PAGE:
Saint Agnes, the sister of Saint Clare and her earliest disciple, embarked on a remarkable journey of devotion and unwavering faith. Just two weeks after Clare’s departure from their family home, Agnes followed in her sister’s footsteps, choosing a life of spiritual dedication within the confines of the monastery.
However, their family was not in favor of this decision and attempted to forcibly bring Agnes back home. They made a concerted effort to extract her from the monastery, but a miraculous event unfolded. Agnes’ body suddenly became so incredibly heavy that even several knights could not move her an inch. In a moment of anger, her uncle Monaldo tried to strike her but was inexplicably paralyzed himself. Confronted by these extraordinary events, the knights eventually gave up their pursuit, leaving Agnes and Clare to continue their spiritual journey in peace.
Agnes proved to be a devoted and prayerful companion to her sister, willingly embracing the rigorous penances that defined their lives at the San Damiano monastery. In 1221, a group of Benedictine nuns located in Monticelli, near Florence, expressed their desire to join the ranks of the Poor Clares. Responding to this call, Saint Clare entrusted Agnes with the responsibility of becoming the abbess of the newly formed monastery.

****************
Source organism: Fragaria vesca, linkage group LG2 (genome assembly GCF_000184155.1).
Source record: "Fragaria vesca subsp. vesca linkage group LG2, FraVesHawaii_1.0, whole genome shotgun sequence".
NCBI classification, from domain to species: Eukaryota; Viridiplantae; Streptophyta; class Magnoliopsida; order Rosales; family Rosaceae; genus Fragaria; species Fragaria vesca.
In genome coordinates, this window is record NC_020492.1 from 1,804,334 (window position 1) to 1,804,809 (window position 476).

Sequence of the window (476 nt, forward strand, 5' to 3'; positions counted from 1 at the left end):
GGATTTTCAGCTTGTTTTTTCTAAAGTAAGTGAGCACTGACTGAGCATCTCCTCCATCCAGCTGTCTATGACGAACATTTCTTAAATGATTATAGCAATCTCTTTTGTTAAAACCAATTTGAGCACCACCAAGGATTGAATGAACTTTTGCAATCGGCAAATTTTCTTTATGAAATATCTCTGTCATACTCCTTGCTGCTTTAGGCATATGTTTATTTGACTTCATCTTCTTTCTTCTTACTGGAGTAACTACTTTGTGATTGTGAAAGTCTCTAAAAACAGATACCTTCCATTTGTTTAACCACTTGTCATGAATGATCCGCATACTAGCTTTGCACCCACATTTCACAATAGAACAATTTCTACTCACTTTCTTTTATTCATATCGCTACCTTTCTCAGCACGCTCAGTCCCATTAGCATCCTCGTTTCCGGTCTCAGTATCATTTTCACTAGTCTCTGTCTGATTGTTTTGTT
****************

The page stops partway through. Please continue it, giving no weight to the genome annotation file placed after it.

Despite her newfound role, Agnes couldn’t escape the pangs of longing for her beloved sister Clare and the other nuns at San Damiano. Her heartfelt letter, filled with a sense of sadness, conveyed the depth of her emotions. Throughout her life, Agnes also played a pivotal role in establishing several other Poor Clare monasteries in northern Italy, spreading the message of faith and devotion.
In a poignant turn of events, Agnes was summoned back to San Damiano in 1253 as Clare lay on her deathbed. Following closely in her sister’s footsteps, Agnes too passed away, just three months later. Their remarkable bond, forged through a shared commitment to their faith, transcended even the boundaries of mortality.
Saint Agnes’ enduring legacy was recognized when she was canonized as a saint in the year 1753, a testament to her unwavering dedication to the Christian faith and her pivotal role in the development of the Poor Clares.